smallest module I could find in the corner is the is a normal size module it's about it's basically the size of a small laptop that you transmit and those are small the smallest ones I found there they use a specific one satellites chain they're called rock box rock blocks they use the iridium Network and that's where you get that high cost there's other ones that you can use that are actually continuous uplink and downlink versus just sending data for a small fee those work but they are not very affordable it is 90 for 30 megabytes of data so you can use it but if you're using them you're probably you probably have quite a bit of money so what's the next best thing to cellular well I don't know what
that guy is wearing but it's cellular so
cellular is fairly good with this stuff the only problem is again you run into the problem where you're not in range of a cell tower or you're in a building where you don't have range if you're at DEFCON you know you've probably been noticing where the signals going out it's in many cases not someone actually trying to hack you what's happening is there's just so much communication going on here you're we're not getting any signal out and that's problematic and that's one of the problems that you can run into with these devices but there's a couple of protocols that exist you can communicate on different I'm gonna say protocols now but so you have 3G 4G 2g those are all the standard ones that most people have heard of but what's coming out now is cat zero cat one cat m1 and enbe IOT these are all over cellular networks they're getting deployed worldwide and they're really really useful for example cat zero and cat one they have limited messaging support but they have a dedicated basically serial downlink and uplink so you can send data continuously using a cellular network in the screen shot of the picture person holding it that's an cat one radio so they're very small and then NBI that's the bottom corner those are about 50 kilobits a second so very small but they're also it has higher latency but it's a lot bigger coverage I don't know why I mean I ot is gaining so much popularity but it is so if you can use it it's fairly deployed all over the world now and then if we go back to what most people use that's 4G and eventually 5g it's very flexible but you're gonna have to have a baseband you're gonna have to have all sorts of things if you get lucky you can actually use that commands on the modem but that's going to be very complicated and not necessarily very useful because you're gonna have to write a lot of driver support then you have to G and 3G they're really good because the protocol implementations of 2g and 3G actually support web requests directly over the modem you don't have to implement anything else you just use an ACK man to say hey get this page if that page has request parameters in it and you're now sending data out so it's a very good way of using it their end of life they should be all you know removed by around 2022 if I hear correctly but it just depends so don't rely on it but those are very useful now you can get the modules for very cheap they're about 30 bucks and you can just deploy them and go they they're fairly low power what
else is there ok so here's a breakdown I'm looking for the monitor over there here's a breakdown of the different protocols that are supported on cellular and the different data rates as you can see khatm supports more data no bits per second versus kilobits but then you don't necessarily need that and then this comes back to the half-duplex and full-duplex you can you can see where they come in where you can send more data or less but who provides it well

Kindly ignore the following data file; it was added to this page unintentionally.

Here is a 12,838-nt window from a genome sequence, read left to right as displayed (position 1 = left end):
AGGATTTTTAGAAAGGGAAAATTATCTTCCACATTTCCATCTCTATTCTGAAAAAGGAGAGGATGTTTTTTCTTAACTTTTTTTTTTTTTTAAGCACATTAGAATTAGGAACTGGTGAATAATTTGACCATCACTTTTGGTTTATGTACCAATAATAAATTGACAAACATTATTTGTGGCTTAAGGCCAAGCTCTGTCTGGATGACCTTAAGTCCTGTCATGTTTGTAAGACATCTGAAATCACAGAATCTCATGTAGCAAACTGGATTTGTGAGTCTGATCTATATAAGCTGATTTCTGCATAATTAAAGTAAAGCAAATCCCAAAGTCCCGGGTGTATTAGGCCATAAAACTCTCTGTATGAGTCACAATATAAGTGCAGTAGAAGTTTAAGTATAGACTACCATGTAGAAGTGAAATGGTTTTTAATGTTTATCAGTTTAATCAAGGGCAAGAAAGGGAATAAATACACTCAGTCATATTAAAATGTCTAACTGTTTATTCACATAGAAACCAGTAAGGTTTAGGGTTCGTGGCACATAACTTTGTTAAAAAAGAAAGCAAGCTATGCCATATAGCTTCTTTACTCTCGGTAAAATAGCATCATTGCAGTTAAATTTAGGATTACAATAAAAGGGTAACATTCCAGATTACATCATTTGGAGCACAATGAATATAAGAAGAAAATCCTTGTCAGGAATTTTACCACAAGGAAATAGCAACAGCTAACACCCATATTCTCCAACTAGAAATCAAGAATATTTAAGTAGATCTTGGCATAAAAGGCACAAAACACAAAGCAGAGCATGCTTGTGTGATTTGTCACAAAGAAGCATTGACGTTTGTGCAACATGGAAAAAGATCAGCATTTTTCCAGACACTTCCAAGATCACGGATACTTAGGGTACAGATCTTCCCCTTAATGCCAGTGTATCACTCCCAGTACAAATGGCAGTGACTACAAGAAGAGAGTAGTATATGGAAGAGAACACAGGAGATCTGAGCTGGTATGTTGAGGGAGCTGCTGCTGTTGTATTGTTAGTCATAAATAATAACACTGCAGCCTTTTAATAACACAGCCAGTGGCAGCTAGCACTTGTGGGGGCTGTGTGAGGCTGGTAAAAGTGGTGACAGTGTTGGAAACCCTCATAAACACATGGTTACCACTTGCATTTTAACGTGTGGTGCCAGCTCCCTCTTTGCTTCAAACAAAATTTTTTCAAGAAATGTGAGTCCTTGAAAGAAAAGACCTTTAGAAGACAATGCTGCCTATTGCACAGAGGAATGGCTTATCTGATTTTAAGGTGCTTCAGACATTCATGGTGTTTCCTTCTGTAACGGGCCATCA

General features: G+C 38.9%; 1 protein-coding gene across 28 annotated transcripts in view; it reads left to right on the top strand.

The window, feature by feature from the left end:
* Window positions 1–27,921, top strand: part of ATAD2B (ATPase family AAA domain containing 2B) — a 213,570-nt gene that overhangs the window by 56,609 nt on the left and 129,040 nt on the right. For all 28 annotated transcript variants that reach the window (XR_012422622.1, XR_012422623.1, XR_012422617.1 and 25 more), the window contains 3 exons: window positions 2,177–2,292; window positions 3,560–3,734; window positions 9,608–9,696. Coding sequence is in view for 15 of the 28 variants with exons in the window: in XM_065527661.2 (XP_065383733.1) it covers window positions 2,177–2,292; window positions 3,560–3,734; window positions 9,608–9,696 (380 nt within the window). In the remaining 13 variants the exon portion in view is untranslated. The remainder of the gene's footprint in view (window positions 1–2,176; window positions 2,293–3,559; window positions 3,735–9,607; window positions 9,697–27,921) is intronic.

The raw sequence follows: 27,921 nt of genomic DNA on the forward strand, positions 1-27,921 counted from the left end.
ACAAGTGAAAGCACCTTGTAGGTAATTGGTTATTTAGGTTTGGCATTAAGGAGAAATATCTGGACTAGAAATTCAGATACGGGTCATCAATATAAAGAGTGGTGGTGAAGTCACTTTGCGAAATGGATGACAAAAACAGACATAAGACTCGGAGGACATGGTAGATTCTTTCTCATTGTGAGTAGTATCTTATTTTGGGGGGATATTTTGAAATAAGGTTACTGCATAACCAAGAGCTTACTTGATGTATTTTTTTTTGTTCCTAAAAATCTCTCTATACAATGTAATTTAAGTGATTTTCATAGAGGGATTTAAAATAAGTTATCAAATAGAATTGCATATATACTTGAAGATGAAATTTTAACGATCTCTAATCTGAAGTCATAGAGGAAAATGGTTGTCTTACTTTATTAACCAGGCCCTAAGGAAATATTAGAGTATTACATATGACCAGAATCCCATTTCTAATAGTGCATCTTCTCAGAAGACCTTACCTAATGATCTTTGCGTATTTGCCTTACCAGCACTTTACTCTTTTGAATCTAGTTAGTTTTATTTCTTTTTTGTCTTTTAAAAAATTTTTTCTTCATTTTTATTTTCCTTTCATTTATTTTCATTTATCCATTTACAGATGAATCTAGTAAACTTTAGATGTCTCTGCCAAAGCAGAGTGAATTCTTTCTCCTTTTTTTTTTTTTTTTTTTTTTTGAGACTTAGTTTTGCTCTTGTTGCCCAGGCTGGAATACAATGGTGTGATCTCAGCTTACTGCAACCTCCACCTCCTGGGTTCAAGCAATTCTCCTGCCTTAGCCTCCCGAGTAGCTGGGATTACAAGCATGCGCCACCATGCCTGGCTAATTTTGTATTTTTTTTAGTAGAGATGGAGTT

I'm only listening to these are the only two companies that got back to me Verizon t-mobile and all the others also say they support these you know NB IOT cat one and they will sell you a dev kits but it turns out they'll only sell them to you if you make thousands of units in your a corporation that can you can afford to do that so it's it's a little problematic these two on the other hand they replied to me very quickly they were able to give me information on how to use the protocols how to use the radios that we're going over cellular so that was very nice for for particle it's a little expensive they give you a free card but it's three megabytes included only 21 megabytes is a total of 40 cents so if you wanted to use 200 megabytes a month it's about 100 or you can just buy the one gig plan which is about 400 again it get the prices are steep for in the IOT communication protocols that are long range but they do work alright so
here's the dev kit the DEF kits are fairly cheap you can get them for about a hundred bucks actually if from 18t but they again unless you're planning on using you know only a little bit of data you have to be considerate of how much the the actual plan costs versus implementing them but what is the goal why why you know do this talk right here
well the goal is to implement something that does not get detected how good would it be if you go into your pen test and roll in a coffee maker that has Wireless you know 4G 3G or you know it's using Laura any of these communication protocols I've listed today and you just roll it in someone's like oh look a new coffee maker they won't suspect anything and then you have you know either Wireless or some other thing that it's plugged in it's monitoring and sending the data out via the IOT communications nobody's going to suspect a thing it's gonna sit there for a while probably you will never get it back but at least you have something now that's easily rolled in and so the goal here again is that we
want something that works that small not easily detected send you know the data out very easily we don't want to do a lot of implementation but we wanted to go remote and maybe send it multiple paths if we can do mesh it's also good and that's about it I hope this was a
good summary of the IOT shouldn't prayer communication protocols that exist today there's quite a few of them I know this has been mostly high-level for what was actually supported there's more stuff online that I've worked on that you can see but this hopefully will just give you an idea of what technologies you can use now and where you can use them it's up to you in the end but again hopefully this covers most of them that exist and if you have any questions feel free to find me at the end but thank you guys for being here today [Applause]